I awake to Alexa’s semi-robotic-voiced weather report and news headlines. My Apple Watch notifies me that I only slept six hours last night, and then my iCalendar app shows me what’s on tap for the day.
After a quick coffee and banana, I’m off for a run using my Strava app that tracks my heartbeat, distance and location.
Google Maps knows my route to work and tells me the commute time as well as the best route before I even leave the house. By tracking users currently riding on the subway, it knows the system better than the Metropolitan Transportation Authority.
When the workday starts, my favorite digital news sites, Bloomberg and the Wall Street Journal, are filled with ads for products that I may have been looking for in the past month, and others that I wasn’t even considering.
A few years ago, Amazon filed a patent for "anticipatory shipping," which would send items to shipping hubs in areas where it believes said item will meet customer demand.
Will tech eventually know our decisions before we make them?
A brief check of social media and my Twitter and Facebook streams are filled with curated suggestions of news articles that I “might like.”
Running to a dinner meeting later that day, I’m using both Uber and OpenTable to arrive on time and check in.
Finally returning home for the night, I collapse on the couch, and Netflix suggests I might be interested in watching the new season of “Black Mirror.”
While I might be considered a heavy tech user, I’m not alone. There are 2.2 billion Facebook users and 2.5 billion people with a smartphone. Google, the gatekeeper of the internet, processes 3.5 billion searches per day.
With recent data breaches at Facebook and Equifax, should you be worried who controls your data?
The mega-cap tech companies have become our benevolent tech overlords, making our lives more productive in exchange for harvesting our data for their own commercial benefit.
I haven’t had an issue with sharing all my information with the tech oligopoly because, so far, the benefits have outweighed the intrusiveness. Also, nobody has developed an alternative.
However, that might have recently changed.
The Data Breach Crisis
Shares of social media giant Facebook Inc. (Nasdaq: FB) have been hit hard in the past few days after news that it provided a Trump-affiliated data firm, Cambridge Analytica, with the private information of 50 million users. Compounding the issue, Facebook failed to inform those users their data was being harvested and utilized for political gain.
Regardless of political affiliation, it’s unsettling that a benign activity such as liking someone’s post on Facebook could later be weaponized to influence a political election.
In recent years, user data at S&P 500 companies JPMorgan, Sony, Home Depot and Wendy’s has been compromised, leading to irritated customers and public embarrassment.
But the mother of all data breaches happened last year at Equifax, where more than 147 million Americans had their personal credit information exposed.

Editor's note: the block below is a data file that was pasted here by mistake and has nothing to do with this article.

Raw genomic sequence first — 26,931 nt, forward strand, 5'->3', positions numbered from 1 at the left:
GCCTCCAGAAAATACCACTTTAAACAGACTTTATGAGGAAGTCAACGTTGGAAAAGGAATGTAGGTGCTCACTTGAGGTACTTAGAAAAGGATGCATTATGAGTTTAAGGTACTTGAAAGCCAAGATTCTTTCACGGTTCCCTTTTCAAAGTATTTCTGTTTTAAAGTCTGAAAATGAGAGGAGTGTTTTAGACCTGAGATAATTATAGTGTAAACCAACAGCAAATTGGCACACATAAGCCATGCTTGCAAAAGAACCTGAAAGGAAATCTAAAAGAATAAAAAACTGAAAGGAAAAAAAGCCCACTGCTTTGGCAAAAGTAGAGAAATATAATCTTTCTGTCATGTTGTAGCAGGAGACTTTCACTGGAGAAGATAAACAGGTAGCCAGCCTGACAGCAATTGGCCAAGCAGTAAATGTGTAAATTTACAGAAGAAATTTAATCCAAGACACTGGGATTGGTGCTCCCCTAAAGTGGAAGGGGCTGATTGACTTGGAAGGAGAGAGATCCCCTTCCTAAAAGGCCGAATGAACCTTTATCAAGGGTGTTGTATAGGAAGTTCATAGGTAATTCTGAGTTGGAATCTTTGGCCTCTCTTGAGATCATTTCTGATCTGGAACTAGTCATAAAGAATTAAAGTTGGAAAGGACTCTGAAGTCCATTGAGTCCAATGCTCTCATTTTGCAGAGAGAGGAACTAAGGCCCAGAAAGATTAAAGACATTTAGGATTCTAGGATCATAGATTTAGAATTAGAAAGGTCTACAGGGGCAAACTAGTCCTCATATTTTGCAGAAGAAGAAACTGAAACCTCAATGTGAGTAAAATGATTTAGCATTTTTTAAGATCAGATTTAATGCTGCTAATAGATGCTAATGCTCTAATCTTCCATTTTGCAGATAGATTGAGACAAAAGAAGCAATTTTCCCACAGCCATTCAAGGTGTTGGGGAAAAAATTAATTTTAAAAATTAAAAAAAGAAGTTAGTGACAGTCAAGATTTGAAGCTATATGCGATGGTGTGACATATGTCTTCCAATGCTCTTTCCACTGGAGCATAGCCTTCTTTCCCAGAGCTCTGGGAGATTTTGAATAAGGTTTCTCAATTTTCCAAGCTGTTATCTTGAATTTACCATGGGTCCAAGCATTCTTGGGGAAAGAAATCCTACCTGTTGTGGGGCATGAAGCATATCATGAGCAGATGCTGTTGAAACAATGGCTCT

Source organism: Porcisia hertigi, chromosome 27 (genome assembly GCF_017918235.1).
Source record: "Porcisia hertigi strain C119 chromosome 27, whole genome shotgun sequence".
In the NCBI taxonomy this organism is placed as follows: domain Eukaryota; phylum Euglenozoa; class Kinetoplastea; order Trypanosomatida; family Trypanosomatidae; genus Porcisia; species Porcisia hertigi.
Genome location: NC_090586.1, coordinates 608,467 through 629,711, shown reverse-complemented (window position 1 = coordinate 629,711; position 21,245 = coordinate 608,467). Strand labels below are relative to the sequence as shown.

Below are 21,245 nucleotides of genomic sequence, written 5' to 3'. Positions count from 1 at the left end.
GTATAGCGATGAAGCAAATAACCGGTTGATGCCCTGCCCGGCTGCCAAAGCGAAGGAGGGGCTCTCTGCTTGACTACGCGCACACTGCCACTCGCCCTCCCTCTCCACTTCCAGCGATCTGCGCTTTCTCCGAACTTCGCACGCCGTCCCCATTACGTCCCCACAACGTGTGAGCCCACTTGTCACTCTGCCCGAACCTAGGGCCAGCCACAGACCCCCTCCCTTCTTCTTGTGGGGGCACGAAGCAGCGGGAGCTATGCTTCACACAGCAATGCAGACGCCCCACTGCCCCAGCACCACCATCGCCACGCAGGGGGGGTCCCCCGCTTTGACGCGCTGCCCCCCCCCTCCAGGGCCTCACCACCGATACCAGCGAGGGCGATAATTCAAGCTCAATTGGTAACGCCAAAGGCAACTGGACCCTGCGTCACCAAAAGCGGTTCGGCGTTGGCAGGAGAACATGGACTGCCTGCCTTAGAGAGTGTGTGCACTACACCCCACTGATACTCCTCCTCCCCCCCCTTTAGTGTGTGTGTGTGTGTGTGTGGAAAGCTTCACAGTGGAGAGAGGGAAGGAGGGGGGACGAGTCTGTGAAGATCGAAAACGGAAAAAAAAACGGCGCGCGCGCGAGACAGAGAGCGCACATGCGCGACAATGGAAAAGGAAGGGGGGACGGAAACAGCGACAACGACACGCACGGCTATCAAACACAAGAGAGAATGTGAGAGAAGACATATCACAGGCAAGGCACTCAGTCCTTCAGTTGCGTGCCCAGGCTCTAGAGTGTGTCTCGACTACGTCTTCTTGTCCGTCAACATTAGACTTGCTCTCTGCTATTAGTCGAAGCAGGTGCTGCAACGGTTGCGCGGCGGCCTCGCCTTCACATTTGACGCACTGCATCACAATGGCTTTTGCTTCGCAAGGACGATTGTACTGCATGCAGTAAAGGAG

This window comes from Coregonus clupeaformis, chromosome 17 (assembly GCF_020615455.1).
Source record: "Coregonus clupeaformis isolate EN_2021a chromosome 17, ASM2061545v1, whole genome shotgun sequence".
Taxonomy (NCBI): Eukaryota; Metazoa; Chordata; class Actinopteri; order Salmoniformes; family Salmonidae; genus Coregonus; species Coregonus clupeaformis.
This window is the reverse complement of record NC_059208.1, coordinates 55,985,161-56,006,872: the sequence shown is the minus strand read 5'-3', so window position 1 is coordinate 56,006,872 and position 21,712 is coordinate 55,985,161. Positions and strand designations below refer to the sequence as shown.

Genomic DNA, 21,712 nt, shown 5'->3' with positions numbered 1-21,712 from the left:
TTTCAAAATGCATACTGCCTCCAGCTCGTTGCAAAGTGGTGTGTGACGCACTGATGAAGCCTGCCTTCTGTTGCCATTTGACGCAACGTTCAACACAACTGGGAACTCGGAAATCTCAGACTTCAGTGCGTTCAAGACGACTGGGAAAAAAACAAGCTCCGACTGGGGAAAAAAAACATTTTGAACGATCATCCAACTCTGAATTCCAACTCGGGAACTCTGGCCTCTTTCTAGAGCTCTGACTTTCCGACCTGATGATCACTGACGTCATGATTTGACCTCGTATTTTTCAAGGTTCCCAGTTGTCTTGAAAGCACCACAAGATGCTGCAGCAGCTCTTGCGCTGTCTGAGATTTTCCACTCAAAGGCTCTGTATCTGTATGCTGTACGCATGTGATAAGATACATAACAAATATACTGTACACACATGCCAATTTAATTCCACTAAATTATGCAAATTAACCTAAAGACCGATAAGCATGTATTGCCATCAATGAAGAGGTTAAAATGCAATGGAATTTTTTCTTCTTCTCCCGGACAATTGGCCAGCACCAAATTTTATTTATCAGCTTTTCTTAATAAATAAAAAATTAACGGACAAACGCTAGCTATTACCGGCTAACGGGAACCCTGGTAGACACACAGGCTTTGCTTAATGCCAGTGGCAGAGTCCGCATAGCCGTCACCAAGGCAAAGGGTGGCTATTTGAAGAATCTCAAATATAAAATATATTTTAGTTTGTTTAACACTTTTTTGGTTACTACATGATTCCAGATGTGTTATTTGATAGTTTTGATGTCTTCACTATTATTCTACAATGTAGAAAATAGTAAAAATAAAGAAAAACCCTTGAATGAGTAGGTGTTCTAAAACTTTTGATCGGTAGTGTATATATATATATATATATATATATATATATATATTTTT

The Facebook and Equifax debacles suggest it’s time to start looking for a solution to the centralized model, as the costs of trusting such entities is beginning to outweigh the benefits.
Blockchain Decentralizes the Internet
One of the promises of blockchain technology is the creation of a new, decentralized internet. In blockchain-based systems, a distributed network of computers is tasked with storing and maintaining data. To accomplish this task, this network is rewarded with a monetary unit known as a cryptocurrency.
This new platform removes the need for a centralized authority to control the data, making it next to impossible for a hacker to breach everyone’s information simultaneously.
Blockchain may usher in a new digital world where users control their own data. This would provide all the benefits of using modern technology without blindly trusting the tech oligopoly with your decisions, health data and whereabouts.
One project in development, Blockstack, bills itself as a “new internet for decentralized apps.” This new technology combines a decentralized identity system, domain name registry and storage network to recreate a functional internet along decentralized rails.
Investors are betting that this bold idea has merit. Blockstack raised $52.8 million in a December 2017 initial coin offering to build out a new, decentralized internet infrastructure.
As part of the deal, Blockstack issued 440 million tokens, which will be redeemable for internet protocol operations such as registering domain names or creating new digital identities.
According to the Blockstack white paper:
The token is a utility token that is meant to have use only on the Blockstack network. An analogy would be an arcade token that works only inside an arcade to play video games and is “consumed” when you use it to play the video game. The Blockstack token, if and when it is successfully developed and deployed, will give token holders the ability to use the Blockstack network by registering digital assets like domains, user IDs and applications on the network.
The funding round was led by crypto heavyweight firms such as Union Square Ventures, Foundation Capital and Digital Currency Group, and the tokens issued will be available to trade later this year.
The Bottom Line
We are years away from a true, decentralized internet where users control their private information. However, future malicious data breaches will facilitate this transition as consumers demand more privacy protections and entrepreneurs look to fill this need.
While I’m not giving up my Alexa anytime soon, a recent tweet from Amazon CEO Jeff Bezos is somewhat unsettling when you think about the term “future overlords”: